Tibetan Terrier FAQ
Do Tibetan Terriers Shed?
If you don’t trim their coat, they don’t usually shed much. They may shed a bit seasonally. However, if you trim their coat short enough to expose their undercoat, they will shed a lot more. They also shed a good deal at around 9 months of age, but they will grow out of it.
Are Tibetan Terriers good pets?
They can be if you :
Live in an active household, have children that are old enough to go to school, work at home or are able to provide dog sitting services for them, have a fenced in backyard, and have the time or the budget to groom and clean them regularly.
They’re not if you :
Work 9-5 and need to leave your dog alone at home all day, don’t exercise much or prefer to exercise at the gym rather than walking with, or playing with your dog, live in a small apartment with no backyard, or are going to college.
What are some personality traits of a Tibetan Terrier?
Exceptionally friendly and playful – they have intelligent, thoughtful eyes…if you’re able to see them through all that hair! Tibetan Terriers are goofy, mischievous, and independently minded – they may not immediately respond to commands. They love being with their people above all else, and they are alert to any strange sounds or possible intruders. However, they’re not aggressive dogs, just good watch dogs.
Are Tibetan Terriers good family dogs?
Tibetan Terriers can be excellent family dogs! They are extremely friendly and playful. They do, however, have a tendency to nip and should not necessarily be trusted around children under 5.
Is the Tibetan Terrier double coated?
Yes. They have a rough, shaggy, wavy topcoat with a soft, wooly coat underneath.
What is the cost of a Tibetan terrier?
$1,200 – $2,000, if you’re getting them from a good breeder.
Are Tibetan Terriers easy to train?
They are moderately challenging. They are very independent and often don’t respond to commands.
Are Tibetan Terrier good swimmers?
No, Tibetan Terriers are known to dislike swimming.
What is the average life expectancy of a Tibetan terrier?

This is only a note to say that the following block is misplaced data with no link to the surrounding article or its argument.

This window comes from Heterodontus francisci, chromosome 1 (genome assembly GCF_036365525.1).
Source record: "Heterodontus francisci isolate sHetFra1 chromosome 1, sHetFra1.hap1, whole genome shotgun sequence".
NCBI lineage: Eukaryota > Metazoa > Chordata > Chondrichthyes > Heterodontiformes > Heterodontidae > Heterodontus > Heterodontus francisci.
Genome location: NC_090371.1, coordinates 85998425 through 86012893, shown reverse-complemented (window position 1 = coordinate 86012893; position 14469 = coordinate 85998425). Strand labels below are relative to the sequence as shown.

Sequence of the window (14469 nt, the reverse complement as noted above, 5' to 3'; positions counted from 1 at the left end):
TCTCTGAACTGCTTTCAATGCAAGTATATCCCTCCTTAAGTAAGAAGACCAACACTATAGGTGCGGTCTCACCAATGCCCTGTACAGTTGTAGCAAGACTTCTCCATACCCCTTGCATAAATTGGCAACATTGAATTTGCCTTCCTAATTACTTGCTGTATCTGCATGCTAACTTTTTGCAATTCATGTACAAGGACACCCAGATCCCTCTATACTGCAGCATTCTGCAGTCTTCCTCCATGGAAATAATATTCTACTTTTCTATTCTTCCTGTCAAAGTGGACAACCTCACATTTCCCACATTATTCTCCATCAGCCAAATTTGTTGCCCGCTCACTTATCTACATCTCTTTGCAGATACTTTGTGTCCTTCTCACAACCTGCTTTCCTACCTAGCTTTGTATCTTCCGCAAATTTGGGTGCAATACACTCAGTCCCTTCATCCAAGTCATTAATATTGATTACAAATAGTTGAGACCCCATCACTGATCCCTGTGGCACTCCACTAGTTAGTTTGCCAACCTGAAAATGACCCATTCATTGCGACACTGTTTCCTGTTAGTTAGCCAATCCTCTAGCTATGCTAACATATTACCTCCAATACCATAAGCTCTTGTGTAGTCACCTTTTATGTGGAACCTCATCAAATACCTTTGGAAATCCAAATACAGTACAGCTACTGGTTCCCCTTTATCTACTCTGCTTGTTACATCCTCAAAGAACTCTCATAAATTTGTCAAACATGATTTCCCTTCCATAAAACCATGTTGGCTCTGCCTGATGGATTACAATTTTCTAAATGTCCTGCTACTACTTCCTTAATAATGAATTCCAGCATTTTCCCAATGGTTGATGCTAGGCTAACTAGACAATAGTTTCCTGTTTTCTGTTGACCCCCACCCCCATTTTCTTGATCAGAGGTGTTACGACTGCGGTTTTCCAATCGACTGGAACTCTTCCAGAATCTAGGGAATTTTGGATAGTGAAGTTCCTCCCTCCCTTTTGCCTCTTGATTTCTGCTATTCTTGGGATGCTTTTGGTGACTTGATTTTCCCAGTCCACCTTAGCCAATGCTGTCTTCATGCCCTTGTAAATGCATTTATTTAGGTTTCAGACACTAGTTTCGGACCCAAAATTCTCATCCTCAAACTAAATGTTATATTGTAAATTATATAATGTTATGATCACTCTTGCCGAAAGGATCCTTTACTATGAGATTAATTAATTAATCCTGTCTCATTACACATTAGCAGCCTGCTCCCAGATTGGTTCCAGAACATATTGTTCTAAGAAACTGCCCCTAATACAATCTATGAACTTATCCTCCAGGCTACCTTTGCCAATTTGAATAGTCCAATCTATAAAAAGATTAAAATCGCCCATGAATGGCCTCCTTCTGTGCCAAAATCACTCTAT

About 12-15 years, however, a dog who is a healthy weight and fed good quality food, given access to clean water, and exercised regularly usually lives longer than average.
Are Tibetan Terriers fussy eaters?
Yes, Tibetan Terriers can often be picky eaters.
Is the Tibetan Terrier intelligent?
Yes, but they are not necessarily obedient.
Tibetan Terrier Facts Summary
|Other Names?||Tsang Apso, Dokhi Apso|
|Height||14” – 17” (35.5 cm – 43 cm)|
|Weight||18 lbs – 31 lbs (8 kg – 14 kg)|
|Temperament||Affectionate, Playful, Energetic, Amiable, Gentle, Sensitive, Clever, Funny|
|Colours||White, Black, Brindle, Piebald, Tri-color, Golden|
|Coat – describe the coat||Double-coated with a rough, shaggy, wavy outer coat and a soft wooly undercoat.|
|How much grooming?||A lot – daily, and frequent baths.|
|How much shedding||Light shedding seasonally, but they go through a stage at 9 months of age where they shed a lot. They shed more when their coat is shaved.|
|Saliva – Do they Drool or Lick much?||Low|
|How much exercise do they need?||40 minute walk daily|
|Health problems||canine hip dysplasia (CHD), cataracts, distichiasis, hypothyroidism, lens luxation, patellar luxation and progressive retinal atrophy (PRA)|
|Good for apartment?||No|
|Suitable for kids?||Excellent with kids, but they can be nippy|
|How much do they bark?||Moderately|
|Can they be left alone?||They are horrible dogs to leave alone. They’re extremely people-orientated and will suffer separation anxiety.|
|Trainable?||Moderately so, they are very independent and willful|
|How popular as a pet?||Rare. Ranks 91 of 194|
|Any other important facts?||Tibetan Terriers are not actually terriers. They are closer to livestock guardians and herders. They are called terriers because dog breeds of this size were generally classified as terriers when they were brought over to England.|
|Spanish Water Dog||Havanese||Soft Coated Wheaten Terrier||Brussels Griffon|